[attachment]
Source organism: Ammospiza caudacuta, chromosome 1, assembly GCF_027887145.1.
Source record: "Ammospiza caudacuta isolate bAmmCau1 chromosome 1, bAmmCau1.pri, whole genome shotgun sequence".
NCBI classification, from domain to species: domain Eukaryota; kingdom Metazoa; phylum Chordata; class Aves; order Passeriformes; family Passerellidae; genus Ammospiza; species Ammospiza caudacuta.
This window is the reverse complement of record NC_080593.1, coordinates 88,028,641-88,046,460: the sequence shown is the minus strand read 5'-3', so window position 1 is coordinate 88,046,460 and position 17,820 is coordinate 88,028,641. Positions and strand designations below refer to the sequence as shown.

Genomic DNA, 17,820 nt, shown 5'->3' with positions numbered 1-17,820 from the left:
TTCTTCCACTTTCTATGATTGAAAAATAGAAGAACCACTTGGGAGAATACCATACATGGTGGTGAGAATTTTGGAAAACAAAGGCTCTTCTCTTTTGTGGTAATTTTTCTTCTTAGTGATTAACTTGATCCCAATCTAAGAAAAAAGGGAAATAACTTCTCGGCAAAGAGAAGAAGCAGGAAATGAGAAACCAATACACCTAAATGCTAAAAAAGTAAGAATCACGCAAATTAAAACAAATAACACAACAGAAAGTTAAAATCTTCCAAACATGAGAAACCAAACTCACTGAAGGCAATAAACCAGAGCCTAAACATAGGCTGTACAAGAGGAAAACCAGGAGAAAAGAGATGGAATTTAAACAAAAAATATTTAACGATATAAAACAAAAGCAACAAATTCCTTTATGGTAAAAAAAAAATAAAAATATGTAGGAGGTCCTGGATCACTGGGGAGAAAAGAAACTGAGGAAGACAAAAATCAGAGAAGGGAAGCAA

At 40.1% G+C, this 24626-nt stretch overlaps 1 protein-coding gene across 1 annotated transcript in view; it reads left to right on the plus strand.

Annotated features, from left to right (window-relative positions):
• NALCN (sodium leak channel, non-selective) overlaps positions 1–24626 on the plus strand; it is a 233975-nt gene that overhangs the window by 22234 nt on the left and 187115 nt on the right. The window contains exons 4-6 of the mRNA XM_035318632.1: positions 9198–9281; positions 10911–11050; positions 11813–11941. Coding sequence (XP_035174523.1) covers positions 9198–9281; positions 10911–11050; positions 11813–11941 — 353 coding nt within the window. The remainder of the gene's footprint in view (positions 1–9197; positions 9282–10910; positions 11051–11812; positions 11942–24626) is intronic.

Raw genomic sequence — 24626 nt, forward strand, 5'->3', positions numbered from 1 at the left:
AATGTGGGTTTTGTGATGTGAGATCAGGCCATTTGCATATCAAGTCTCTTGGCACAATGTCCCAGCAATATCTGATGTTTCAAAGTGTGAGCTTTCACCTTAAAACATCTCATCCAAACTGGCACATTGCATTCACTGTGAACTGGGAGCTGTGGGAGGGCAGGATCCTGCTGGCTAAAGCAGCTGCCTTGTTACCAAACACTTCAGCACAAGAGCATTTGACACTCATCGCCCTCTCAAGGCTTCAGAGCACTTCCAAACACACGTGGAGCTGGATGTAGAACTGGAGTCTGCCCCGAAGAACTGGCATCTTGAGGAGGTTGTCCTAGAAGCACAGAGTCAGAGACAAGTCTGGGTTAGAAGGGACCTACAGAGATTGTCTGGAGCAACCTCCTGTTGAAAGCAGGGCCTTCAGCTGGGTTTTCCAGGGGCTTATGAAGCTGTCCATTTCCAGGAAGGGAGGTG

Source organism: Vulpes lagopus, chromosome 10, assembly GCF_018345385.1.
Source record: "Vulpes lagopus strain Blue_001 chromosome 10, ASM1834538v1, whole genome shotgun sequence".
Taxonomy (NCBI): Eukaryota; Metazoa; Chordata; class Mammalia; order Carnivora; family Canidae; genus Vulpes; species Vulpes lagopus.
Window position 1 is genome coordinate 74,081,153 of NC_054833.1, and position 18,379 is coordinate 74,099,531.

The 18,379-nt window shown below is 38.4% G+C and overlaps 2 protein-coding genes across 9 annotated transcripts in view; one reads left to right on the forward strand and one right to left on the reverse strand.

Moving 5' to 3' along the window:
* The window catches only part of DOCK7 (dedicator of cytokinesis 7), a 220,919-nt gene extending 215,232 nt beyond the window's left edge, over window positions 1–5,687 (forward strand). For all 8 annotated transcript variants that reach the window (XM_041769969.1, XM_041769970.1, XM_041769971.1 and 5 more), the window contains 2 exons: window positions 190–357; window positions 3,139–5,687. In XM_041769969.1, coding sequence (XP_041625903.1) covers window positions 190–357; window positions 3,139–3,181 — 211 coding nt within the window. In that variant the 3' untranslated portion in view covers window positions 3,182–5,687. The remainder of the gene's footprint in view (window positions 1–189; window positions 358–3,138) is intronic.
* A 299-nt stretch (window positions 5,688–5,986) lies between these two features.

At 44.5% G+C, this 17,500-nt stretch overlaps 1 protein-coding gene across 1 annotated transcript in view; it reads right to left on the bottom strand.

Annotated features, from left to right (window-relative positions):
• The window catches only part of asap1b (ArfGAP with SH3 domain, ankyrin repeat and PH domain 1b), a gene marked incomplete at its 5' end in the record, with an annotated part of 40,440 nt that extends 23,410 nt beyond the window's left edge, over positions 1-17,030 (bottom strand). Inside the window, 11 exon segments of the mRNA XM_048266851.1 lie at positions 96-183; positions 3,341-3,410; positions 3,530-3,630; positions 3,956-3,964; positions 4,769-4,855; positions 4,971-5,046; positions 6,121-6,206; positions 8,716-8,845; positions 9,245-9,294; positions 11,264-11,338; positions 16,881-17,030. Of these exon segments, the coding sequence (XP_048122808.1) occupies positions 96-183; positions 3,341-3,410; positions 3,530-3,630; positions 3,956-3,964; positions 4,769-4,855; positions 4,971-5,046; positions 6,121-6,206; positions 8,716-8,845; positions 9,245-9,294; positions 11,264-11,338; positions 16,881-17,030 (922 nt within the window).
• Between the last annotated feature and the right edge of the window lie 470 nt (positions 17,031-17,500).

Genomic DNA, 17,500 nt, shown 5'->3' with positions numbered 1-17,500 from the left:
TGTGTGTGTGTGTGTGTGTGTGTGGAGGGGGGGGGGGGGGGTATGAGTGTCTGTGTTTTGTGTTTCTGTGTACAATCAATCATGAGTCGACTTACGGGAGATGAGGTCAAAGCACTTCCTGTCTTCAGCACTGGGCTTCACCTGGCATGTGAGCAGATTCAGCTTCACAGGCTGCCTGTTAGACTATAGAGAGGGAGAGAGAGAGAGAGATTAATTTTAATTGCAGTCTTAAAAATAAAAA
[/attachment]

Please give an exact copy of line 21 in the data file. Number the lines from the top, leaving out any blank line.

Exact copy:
Annotated features, from left to right (window-relative positions):